Myco-synthesis of silver nanoparticles and their bioactive role against pathogenic microbes
Simple Summary: The relatively high prevalence of microbial infections and the rising resistance to traditional antibiotics are the causes of the need for revolutionary antibiotics. Nanotechnology, a technique that employs materials featuring nanometer size, has grown in popularity for therapeutic uses and is very intriguing as a means of eradicating or limiting the activity of several pathogens. Silver nanoparticles have been shown to have antimicrobial properties against fungi and bacteria. The unique properties of silver nanoparticles, such as their high surface-area-to-volume ratio and the ability to release silver ions, can cause damage to the microbial cell membrane, interfere with cellular processes, and make them effective against a wide range of microorganisms. Synthesis of nanoparticles via natural products could potentiate their therapeutic activities. Moreover, phosphatase enzyme is also known to possess antimicrobial effects, and there is a fungus (Fusarium oxysporum) reported to have phosphatase enzymes in its extracellular fluid. Therefore, we focused on synthesizing silver nanoparticles by using extracellular proteins released by Fusarium oxysporum and thereafter evaluated its biological activities against pathogenic microbes. Our findings illustrated that synthesized nanoparticles showed prominent anti-microbicidal activities against various pathogenic bacterial and fungal species. Thus, these nanoparticles may be used against drug-resistant infections.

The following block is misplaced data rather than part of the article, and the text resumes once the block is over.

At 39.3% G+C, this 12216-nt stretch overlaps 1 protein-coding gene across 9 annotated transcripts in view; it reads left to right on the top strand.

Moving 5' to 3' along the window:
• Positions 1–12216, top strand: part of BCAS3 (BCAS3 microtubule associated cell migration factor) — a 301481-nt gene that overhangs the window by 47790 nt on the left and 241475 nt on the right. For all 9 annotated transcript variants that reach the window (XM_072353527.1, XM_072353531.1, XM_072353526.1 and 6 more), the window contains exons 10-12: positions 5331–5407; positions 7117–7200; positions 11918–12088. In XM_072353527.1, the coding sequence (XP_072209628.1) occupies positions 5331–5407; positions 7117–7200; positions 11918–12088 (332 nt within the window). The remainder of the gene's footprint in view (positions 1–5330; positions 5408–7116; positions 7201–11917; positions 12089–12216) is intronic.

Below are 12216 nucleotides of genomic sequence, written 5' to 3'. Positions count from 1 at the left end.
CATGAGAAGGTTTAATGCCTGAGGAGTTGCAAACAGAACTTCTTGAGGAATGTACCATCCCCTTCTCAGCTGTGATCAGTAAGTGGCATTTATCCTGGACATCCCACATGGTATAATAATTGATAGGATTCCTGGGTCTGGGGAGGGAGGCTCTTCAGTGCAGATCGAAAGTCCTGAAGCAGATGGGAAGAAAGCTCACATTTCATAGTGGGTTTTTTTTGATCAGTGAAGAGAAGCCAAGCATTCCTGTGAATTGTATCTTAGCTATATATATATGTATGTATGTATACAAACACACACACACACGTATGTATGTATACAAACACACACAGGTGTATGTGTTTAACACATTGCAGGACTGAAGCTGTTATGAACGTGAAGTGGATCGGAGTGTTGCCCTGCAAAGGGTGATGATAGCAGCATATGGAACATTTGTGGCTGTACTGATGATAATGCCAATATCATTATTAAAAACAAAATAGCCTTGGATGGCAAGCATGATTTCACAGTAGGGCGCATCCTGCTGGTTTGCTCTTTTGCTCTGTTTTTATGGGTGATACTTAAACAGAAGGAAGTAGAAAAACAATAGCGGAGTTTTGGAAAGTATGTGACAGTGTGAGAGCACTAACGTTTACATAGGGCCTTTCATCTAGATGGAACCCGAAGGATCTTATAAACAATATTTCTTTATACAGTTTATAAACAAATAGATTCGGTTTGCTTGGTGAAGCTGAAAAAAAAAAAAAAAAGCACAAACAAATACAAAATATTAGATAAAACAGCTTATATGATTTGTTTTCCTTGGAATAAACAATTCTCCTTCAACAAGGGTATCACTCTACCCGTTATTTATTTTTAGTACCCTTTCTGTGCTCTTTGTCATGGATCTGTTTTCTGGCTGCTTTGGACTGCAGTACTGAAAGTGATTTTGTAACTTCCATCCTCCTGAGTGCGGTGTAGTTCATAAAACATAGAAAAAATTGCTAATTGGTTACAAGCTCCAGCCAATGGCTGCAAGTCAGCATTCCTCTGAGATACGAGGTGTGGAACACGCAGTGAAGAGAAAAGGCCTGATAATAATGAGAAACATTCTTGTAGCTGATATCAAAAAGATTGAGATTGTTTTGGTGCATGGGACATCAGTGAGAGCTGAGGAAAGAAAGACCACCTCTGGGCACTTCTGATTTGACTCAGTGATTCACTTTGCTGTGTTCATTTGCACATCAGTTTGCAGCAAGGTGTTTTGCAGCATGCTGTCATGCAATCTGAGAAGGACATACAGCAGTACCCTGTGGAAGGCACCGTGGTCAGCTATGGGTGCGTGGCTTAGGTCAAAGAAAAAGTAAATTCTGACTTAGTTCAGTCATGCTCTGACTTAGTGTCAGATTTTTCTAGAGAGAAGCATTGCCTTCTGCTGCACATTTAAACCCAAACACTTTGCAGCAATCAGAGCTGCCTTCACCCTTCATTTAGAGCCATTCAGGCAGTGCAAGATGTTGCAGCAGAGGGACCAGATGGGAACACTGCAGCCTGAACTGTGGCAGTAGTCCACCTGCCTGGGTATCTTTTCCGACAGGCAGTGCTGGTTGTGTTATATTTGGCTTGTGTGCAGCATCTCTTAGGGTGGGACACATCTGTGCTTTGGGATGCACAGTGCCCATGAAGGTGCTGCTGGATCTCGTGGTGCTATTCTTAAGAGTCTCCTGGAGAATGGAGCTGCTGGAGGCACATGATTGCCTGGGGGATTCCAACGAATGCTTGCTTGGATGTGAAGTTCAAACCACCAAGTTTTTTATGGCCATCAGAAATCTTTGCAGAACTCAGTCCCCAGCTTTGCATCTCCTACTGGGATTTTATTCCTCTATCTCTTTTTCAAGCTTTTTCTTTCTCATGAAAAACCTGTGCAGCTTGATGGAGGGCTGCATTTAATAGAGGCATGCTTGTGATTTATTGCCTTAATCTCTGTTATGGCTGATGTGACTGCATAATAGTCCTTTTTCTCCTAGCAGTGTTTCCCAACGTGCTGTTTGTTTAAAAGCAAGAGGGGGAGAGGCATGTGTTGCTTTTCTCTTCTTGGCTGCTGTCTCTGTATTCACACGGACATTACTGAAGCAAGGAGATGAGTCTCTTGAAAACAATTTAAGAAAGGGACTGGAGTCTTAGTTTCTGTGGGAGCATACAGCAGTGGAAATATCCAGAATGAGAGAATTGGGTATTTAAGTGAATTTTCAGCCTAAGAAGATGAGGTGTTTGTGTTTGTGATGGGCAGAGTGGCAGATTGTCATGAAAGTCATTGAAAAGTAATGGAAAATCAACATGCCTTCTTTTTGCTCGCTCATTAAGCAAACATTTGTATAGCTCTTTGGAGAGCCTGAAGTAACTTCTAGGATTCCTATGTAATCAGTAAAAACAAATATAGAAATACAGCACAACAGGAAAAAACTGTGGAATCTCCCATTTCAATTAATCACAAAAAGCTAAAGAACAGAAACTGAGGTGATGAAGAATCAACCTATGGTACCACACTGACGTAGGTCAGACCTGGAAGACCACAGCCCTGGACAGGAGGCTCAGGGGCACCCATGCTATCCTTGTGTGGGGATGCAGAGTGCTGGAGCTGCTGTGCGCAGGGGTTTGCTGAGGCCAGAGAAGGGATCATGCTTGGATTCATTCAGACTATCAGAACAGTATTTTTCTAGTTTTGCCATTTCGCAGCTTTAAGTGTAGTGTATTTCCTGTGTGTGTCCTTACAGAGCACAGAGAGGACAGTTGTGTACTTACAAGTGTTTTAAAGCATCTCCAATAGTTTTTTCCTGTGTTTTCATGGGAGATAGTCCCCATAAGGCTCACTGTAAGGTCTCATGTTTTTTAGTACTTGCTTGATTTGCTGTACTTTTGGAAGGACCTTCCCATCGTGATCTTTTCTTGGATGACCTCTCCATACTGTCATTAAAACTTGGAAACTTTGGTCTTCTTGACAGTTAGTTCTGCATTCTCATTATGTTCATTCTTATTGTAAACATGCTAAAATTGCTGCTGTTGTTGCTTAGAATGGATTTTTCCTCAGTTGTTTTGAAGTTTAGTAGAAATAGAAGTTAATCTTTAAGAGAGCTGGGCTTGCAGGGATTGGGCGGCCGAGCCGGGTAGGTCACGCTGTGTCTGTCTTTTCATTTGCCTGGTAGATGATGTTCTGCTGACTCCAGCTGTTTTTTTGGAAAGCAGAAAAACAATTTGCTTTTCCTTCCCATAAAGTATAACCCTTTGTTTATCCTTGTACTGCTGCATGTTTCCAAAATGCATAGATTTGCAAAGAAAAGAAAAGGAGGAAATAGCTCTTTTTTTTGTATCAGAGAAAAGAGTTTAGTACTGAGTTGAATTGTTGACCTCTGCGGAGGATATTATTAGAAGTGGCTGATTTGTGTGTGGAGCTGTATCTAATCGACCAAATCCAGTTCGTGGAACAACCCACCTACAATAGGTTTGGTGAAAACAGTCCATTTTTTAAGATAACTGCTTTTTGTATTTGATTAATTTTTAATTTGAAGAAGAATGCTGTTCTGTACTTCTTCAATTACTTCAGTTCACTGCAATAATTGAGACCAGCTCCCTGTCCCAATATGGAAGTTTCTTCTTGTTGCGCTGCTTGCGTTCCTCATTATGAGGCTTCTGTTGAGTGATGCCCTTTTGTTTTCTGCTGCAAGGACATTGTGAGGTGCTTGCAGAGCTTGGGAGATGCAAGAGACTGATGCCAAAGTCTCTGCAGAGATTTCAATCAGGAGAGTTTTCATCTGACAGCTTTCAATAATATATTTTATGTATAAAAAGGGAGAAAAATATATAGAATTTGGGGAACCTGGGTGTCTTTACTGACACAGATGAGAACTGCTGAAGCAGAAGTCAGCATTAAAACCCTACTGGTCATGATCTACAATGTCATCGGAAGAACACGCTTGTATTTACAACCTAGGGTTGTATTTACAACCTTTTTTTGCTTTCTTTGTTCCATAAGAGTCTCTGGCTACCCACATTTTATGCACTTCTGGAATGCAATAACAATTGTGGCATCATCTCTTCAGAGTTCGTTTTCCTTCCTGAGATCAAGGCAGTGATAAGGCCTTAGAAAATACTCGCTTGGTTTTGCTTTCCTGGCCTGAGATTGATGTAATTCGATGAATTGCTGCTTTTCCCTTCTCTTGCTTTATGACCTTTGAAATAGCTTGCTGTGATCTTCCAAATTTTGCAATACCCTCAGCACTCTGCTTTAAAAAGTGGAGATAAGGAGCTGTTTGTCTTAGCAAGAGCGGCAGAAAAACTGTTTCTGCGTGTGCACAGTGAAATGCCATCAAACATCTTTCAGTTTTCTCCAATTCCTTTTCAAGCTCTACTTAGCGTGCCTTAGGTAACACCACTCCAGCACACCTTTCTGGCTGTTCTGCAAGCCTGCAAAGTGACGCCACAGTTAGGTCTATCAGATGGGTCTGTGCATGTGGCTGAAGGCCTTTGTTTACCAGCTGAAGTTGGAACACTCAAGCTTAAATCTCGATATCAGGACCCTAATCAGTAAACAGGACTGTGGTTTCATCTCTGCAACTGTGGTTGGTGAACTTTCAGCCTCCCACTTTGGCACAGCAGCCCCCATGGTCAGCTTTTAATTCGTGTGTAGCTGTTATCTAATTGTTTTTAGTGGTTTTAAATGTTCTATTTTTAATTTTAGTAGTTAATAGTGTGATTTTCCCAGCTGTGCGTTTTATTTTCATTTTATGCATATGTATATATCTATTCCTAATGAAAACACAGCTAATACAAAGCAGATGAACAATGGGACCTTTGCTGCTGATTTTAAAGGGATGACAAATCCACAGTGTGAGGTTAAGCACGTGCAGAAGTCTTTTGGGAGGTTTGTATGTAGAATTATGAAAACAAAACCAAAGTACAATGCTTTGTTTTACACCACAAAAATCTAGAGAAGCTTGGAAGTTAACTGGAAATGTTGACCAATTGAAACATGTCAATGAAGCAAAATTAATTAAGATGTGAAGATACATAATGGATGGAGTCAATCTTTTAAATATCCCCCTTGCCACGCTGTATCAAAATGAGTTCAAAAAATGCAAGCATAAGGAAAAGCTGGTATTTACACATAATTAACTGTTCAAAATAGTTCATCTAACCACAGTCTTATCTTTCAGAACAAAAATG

Abstract: Nanotechnology based on nanoscale materials is rapidly being used in clinical settings, particularly as a new approach for infectious illnesses. Recently, many physical/chemical approaches utilized to produce nanoparticles are expensive and highly unsafe to biological species and ecosystems. This study demonstrated an environmentally friendly mode of producing nanoparticles (NPs) where Fusarium oxysporum has been employed for generation of silver nanoparticles (AgNPs), which were further tested for their antimicrobial potentials against a variety of pathogenic microorganisms. The characterization of NPs was completed by UV–Vis spectroscopy, DLS and TEM, where it has been found that the NPs were mostly globular, with the size range of 50 to 100 nm. The myco-synthesized AgNPs showed prominent antibacterial potency observed as zone of inhibition of 2.6 mm, 1.8 mm, 1.5 mm, and 1.8 mm against Vibrio cholerae, Streptococcus pneumoniae, Klebsiella pneumoniae and Bacillus anthracis, respectively, at 100 µM. Similarly, at 200 µM for A. alternata, A. flavus and Trichoderma have shown zone of inhibition as 2.6 mm, 2.4 mm, and 2.1 mm, respectively. Moreover, SEM analysis of A. alternata confirmed the hyphal damage where the layers of membranes were torn off, and further EDX data analysis showed the presence of silver NPs, which might be responsible for hyphal damage. The potency of NPs may be related with the capping of fungal proteins that are produced extracellularly. Thus, these AgNPs may be used against pathogenic microbes and play a beneficial role against multi-drug resistance.